- CodeSchool’s CSS class – I know, goofy intro music but a well-done tutorial. I don’t know how far it will let you go for free but, if you’re inclined to pay, these guys do a great job
- another Shay Howe resource – this is the next level after the one linked above. Finish this off and you’ll be ahead of me
Things I would highly suggest when writing HTML and CSS:
- I would suggest using dashes for your classes rather than underscores or camelCase.
- Learn you some Sass at some point. Bare-bones CSS is annoying to write and maintain. Sass is the best pre-processor out there (IMHO) and it will, once you get used to it, save you an enormous amount of time. I use probably 20% of Sass and I don’t leave home without it.
- If in doubt, validate. HTML validator here,
CSS validator here
- Write in a text editor for a while so you have to do all the work. Without the basics, you’ll be lost if you don’t have your editor available or have to code on a server. After a while, look into an IDE. I highly recommend PhpStorm, makes me much more productive.
PHP is not a hard language but it’s also a little wonky sometimes. This works in your favor, for the most part, because it’s intuitive up until you’re running into hard problems.
The first thing to understand about PHP is that it’s interpreted by a server. When you load a WordPress site for the first time, the server opens up the index.php file and runs through the code to figure out what to do. In order to write and execute PHP, you need to have a local server up and running. Best/easiest option for Mac is
Once you get that up and running, you should be able to add/edit in index.php file in the document root (MAMP will show you where that is) to add the following:
echo ‘Hi Josh’;
Load that in your browser (likely at localhost:8888) and celebrate. I’m not sure how much further to get into the basics but if you get stuck getting a local environment running, that should be the first thing we cover.
Here are a few basic resources for learning PHP:
Tips and tricks:
- “Learning PHP” is actually just learning how to program in a specific language. Since you’re starting at the beginning, understand that you’re learning how to program
and learning PHP at the same time. Most of what you learn will be applicable to all other languages, like data structures, loops, functions, and objects. Different languages handle them differently but the key is to understand the concept behind what you’re learning, not just how to do it.
- Make sure error reporting is on (Google it) every time you develop. If you’re doing it in WordPress, make sure you have define(‘WP_DEBUG’, TRUE); in your wp-config.php
- I would highly suggest picking up a big, heavy book and working through it completely. There’s no better way to learn this than hands-on. Well reviewed ones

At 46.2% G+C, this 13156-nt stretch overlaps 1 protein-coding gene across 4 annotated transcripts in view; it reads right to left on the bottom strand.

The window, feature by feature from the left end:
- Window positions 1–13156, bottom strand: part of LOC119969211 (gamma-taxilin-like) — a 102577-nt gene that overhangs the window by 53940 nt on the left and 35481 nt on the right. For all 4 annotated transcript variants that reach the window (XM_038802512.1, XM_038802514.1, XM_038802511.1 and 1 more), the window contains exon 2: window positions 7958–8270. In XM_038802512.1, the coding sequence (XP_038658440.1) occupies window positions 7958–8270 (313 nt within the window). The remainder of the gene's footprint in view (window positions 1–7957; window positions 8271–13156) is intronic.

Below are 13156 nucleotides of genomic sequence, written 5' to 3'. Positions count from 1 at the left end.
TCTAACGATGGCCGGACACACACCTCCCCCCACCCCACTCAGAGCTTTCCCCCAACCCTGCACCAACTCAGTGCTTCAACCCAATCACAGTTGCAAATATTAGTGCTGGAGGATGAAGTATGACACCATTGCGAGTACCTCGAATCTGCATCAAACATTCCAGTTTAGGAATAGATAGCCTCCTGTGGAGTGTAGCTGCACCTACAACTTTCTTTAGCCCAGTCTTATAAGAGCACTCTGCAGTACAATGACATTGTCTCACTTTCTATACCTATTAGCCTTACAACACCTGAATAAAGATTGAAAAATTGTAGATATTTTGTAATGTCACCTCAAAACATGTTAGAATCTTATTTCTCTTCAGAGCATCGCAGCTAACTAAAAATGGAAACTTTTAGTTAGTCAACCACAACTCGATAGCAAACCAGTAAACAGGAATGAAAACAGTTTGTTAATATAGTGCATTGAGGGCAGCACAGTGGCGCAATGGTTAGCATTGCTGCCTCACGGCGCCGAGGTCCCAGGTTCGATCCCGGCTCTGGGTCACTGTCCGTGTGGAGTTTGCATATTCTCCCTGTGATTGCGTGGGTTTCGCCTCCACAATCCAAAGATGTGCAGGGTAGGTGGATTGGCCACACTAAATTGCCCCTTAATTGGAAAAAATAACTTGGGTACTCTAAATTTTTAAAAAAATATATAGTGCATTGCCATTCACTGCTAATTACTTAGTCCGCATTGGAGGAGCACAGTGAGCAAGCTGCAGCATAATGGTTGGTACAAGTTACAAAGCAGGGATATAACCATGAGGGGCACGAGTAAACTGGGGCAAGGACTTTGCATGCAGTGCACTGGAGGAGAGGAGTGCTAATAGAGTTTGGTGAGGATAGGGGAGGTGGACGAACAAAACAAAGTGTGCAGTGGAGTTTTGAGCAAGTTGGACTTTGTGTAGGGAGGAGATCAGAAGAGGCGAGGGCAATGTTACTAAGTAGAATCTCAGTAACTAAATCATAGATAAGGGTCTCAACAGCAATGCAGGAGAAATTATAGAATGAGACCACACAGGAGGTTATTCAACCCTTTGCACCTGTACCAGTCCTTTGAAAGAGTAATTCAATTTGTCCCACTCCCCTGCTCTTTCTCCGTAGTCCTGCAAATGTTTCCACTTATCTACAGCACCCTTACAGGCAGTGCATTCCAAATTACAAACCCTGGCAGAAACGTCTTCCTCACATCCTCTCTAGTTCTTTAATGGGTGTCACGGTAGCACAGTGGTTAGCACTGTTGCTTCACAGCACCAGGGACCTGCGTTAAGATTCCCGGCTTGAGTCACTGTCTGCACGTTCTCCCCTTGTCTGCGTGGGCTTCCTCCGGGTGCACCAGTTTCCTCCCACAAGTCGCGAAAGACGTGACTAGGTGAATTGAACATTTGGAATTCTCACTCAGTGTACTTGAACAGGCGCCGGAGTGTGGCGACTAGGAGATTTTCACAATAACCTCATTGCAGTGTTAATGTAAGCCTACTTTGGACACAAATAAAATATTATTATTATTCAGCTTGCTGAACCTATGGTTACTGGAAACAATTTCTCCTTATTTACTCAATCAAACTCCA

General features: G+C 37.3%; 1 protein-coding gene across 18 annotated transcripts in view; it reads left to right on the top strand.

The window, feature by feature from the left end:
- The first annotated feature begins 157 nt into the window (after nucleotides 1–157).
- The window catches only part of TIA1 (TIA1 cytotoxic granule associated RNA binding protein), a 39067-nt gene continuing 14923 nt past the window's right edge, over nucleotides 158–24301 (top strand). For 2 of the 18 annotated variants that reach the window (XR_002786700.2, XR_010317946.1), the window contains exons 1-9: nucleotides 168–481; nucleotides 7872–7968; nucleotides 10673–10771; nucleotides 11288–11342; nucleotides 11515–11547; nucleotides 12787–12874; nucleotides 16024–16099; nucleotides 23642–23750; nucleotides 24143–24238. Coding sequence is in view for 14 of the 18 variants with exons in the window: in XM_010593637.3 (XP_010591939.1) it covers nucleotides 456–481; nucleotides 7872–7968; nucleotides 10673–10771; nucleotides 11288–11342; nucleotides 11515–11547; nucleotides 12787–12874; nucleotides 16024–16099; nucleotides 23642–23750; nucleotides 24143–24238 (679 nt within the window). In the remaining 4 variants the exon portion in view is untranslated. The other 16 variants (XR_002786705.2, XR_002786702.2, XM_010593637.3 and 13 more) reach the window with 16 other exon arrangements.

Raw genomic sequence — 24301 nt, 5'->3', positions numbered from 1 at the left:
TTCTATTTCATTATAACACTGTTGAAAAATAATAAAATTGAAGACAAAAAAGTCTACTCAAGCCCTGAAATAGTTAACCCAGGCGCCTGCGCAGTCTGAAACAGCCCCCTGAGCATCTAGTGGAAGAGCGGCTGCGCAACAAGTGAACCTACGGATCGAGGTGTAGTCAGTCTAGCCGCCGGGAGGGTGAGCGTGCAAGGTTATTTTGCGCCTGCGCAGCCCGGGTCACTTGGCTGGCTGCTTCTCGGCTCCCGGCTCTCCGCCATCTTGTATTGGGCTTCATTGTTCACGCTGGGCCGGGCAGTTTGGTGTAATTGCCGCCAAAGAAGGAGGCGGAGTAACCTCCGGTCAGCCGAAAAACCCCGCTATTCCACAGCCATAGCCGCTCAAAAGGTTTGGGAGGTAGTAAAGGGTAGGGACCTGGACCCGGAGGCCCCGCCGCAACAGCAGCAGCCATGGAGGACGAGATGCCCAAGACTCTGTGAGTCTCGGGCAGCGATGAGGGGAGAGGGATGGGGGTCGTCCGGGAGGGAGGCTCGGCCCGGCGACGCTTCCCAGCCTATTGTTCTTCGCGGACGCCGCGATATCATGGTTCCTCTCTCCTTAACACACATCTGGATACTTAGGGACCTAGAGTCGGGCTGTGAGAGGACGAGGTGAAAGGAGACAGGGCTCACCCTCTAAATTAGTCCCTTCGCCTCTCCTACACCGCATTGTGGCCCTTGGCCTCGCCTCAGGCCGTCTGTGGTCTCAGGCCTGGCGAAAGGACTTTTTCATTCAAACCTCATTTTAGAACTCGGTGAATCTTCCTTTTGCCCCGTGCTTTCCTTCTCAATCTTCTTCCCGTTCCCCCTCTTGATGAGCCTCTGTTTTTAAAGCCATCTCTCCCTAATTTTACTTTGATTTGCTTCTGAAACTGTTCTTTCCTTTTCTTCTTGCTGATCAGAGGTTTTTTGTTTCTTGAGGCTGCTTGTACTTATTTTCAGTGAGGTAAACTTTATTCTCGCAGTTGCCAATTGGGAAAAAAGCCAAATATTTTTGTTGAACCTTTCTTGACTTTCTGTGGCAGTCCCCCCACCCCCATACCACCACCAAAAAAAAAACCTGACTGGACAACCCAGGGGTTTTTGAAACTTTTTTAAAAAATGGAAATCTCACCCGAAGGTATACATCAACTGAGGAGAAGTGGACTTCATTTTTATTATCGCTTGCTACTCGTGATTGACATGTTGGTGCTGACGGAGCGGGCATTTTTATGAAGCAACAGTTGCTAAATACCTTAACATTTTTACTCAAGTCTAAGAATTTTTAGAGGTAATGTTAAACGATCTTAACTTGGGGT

- Don’t be fooled by thinking you can just hop into WP and get it. I learned PHP via WP and, looking back, that was not the best way to do it.
So you’ve slogged through all of that and you now should be able to build your own website in PHP that does something dynamic (vague, I know). Now we dive into WordPress.
WordPress is basically just a bunch of stuff that’s been done for you. There are hundreds (thousands?) of functions you can use to make your life easier, it’s just a matter of finding which ones. The key in WordPress development is to
do things the “right” way. You shouldn’t have to do much hacking to make it work.
Here’s the track that I would take:
- The WP Codex Theme Development page – lots and lots of information, read it all the way through, create your own theme during, and try out
everything they’re talking about
- Theme Developer handbook – I helped contribute to this, fairly complete and vetted by the people who make WordPress
- Plugin developer handbook – what you learn about plugins will apply to themes and vice versa
- Coding standards – get these in your brain the sooner the better
There is a ton of information in those pages but it’s all part of the skill set.
Here are a few rules of the road:
- Never edit core files ever, this goes for WordPress core and plugins. There’s not one time I’ve ever needed to do this (though many times, in the past, where I thought it was the solution)
- It’s more likely that there is a built-in WordPress function, hook, or filter that does what you need. Google is your friend. I learn about new actions and filters daily, just by assuming that there is one I can use and finding it. Oftentimes this is by reviewing the PHP for the function I’m using.
- It’s very rare that you need to write MySQL code. If you’re reading a tutorial or StackOverflow answer that includes SQL queries, there’s probably something built-in you can do. This isn’t a rule but a good guideline.
- Speaking of which, be very wary of what you read out there. StackOverflow is usually good and you can read criticism in the comments. I’ve found code snippets to be, at most, about 50% accurate in terms of doing things the right way.
There are so, so many others but these are the ones that come immediately to mind.